Guide to Property Investing in New South Wales
All you need to know if investing in NSW
Different types of property investment in New South Wales
When you buy a NSW investment property, there are two main ways you can set it up:
Positive cashflow property
This is a situation where the rental income you make from the investment property is greater than the costs of running the home (including home loan and maintenance costs). Essentially, the property runs at a profit, with a healthy rental yield (income expressed as a percentage of the property's total value).
However, when values rise, rental yields contract, and it can be more difficult to establish positive cashflow investment property in New South Wales.
Negatively geared property
Negative gearing is the opposite of positive cashflow, wherein a property runs at a loss as the interest on the home loan exceeds the rental income. This carries benefits in the form of tax deductions, and is popular among investors that are making the most of capital gains. It allows them to manage investment property at a short term loss mitigated by tax breaks, but produces long term gain.
Negative gearing has been popular in New South Wales as values have risen so quickly, however your own investment strategy is going to depend entirely on your income. The team at LJ Hooker home loans is on hand to help you understand these concepts and provide advice on the best way forward for your NSW investment.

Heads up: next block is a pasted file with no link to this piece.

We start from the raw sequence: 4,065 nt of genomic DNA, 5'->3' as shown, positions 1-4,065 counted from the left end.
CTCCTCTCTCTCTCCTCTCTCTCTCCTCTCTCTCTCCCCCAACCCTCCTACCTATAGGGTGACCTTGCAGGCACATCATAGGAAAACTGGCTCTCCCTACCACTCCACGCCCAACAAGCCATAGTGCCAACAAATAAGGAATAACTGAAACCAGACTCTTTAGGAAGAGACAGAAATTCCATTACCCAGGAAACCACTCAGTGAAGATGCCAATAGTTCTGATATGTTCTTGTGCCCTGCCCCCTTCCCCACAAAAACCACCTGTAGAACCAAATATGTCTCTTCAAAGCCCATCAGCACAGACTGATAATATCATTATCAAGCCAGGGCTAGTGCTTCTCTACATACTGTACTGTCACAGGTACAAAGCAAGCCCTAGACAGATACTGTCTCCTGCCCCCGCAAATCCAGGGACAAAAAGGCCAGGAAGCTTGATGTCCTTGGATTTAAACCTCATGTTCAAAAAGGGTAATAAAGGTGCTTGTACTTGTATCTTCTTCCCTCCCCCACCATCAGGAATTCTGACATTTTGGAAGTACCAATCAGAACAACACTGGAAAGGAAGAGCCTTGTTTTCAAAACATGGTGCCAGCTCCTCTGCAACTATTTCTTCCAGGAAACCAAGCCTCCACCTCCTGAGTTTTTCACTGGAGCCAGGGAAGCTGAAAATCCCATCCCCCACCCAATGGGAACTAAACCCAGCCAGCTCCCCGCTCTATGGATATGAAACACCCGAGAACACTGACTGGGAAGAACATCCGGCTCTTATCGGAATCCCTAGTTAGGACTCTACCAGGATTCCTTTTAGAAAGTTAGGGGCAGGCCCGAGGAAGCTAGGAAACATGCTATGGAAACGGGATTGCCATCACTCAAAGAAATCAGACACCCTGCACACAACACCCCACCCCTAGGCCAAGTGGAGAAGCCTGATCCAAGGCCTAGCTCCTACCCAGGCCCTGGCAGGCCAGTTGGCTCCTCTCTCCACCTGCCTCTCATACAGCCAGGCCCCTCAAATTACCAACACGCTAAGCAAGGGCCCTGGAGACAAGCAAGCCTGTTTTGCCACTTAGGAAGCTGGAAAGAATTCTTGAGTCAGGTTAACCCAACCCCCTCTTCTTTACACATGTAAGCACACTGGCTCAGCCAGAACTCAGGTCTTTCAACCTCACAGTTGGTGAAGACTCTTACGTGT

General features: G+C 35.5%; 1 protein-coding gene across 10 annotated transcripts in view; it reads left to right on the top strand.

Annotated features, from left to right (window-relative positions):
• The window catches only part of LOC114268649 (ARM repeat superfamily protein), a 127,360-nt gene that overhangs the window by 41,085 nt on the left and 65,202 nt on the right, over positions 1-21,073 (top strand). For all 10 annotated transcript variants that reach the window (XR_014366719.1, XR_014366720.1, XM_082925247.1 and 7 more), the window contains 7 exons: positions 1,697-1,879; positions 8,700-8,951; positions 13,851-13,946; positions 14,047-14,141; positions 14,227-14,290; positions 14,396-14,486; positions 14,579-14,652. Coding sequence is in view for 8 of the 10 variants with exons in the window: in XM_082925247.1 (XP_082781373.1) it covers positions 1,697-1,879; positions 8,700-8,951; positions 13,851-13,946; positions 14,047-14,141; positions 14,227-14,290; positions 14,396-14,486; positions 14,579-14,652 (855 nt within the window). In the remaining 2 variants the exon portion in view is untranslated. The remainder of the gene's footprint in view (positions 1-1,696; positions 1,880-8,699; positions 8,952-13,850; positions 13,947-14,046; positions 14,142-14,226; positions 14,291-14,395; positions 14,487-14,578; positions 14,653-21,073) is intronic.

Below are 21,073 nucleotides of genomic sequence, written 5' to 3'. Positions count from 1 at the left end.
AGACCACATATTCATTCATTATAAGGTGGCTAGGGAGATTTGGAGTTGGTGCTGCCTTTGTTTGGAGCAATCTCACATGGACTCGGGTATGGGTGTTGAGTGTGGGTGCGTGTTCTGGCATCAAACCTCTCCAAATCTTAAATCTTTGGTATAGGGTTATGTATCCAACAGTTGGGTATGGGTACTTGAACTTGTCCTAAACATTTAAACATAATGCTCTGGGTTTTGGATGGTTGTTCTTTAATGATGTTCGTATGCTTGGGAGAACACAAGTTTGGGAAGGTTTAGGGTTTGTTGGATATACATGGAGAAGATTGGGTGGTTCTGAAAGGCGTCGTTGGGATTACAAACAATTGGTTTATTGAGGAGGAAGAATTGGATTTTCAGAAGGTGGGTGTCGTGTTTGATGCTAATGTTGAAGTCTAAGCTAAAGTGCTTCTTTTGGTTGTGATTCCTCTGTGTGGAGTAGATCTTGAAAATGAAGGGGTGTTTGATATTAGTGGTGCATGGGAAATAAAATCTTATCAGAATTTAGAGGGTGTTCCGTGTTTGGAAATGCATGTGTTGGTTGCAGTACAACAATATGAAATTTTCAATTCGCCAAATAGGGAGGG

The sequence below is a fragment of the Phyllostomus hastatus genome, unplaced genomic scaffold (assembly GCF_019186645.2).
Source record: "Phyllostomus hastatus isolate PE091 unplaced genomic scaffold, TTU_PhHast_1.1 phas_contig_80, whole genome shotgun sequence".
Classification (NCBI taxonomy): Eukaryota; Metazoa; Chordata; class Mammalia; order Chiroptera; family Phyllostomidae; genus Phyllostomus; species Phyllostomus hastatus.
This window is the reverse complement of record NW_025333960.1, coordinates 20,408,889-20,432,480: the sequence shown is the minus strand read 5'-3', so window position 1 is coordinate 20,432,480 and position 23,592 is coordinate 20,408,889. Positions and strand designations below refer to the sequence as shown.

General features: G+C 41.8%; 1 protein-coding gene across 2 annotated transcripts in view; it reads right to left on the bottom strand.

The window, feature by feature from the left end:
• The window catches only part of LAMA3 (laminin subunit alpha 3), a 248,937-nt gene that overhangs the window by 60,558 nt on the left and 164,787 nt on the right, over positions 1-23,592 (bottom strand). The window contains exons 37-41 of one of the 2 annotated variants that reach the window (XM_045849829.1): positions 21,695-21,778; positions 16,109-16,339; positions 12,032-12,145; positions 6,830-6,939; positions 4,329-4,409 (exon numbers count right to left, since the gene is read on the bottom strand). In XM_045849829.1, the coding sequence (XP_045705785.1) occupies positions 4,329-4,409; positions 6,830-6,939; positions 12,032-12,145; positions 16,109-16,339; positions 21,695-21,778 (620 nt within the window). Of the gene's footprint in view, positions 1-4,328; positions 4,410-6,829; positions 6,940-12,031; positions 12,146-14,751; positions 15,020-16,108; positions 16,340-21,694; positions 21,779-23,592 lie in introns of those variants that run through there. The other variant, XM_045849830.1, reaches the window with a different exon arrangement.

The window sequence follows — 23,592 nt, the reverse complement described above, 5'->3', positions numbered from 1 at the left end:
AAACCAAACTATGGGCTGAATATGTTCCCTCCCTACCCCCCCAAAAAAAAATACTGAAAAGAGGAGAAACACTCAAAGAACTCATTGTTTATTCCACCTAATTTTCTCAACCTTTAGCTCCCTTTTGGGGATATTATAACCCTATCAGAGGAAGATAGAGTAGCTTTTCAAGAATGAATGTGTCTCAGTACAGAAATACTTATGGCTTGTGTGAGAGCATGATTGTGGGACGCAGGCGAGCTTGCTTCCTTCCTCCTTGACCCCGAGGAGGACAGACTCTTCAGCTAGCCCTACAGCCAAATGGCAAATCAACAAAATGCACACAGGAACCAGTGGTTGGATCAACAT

Financing a NSW property investment
Typically, an investment home loan will be slightly more costly than an owner-occupier regular fixed or variable mortgage. While the difference between these mortgages from the same lender can be as negligible as 0.2 per cent, it can add up to thousands of dollars in the long run.
Using professionals like LJ Hooker home loans can help you discern what likely repayments will be on an investment home loan, and supply a wide variety of mortgage options. Also, consider that since the Australian Prudential and Regulatory Authority tightened conditions on investment lending in 2015, your loan value ratio may cap at 80 per cent, and depending on your lender, even at 70 per cent. This increases the risk of having to pay lenders mortgage insurance to secure NSW investment property.
Finding the right New South Wales investment property
Securing an investment property in NSW can be difficult with such a crowded market, but the use of the right professionals and research facilities can make this easier.
- CoreLogic RP Data, domain.com.au and realestate.com.au are good for market trends, including value increases and lending trends.
- SQM Research has a database for vacancy rates, identifying where tenant demand is strong and weak.
- LJ Hooker's real estate agents have intimate market knowledge, alerting you to investment properties that fit your profile and financial strategy.
You are not just finding a property for your tastes, but also one that fits your long term financial strategy. This introduces considerations that will require the help of property professionals.
Investment property taxes
If you are buying for investment in NSW, you will have to remember certain duties and taxes.
There is transfer duty, which the Office of State Revenue (OSR) provides a handy resource for. Transfer duty costs $40,090 for homes that are over a million dollars, plus $5.50 for every $100 that it exceeds the million dollar mark.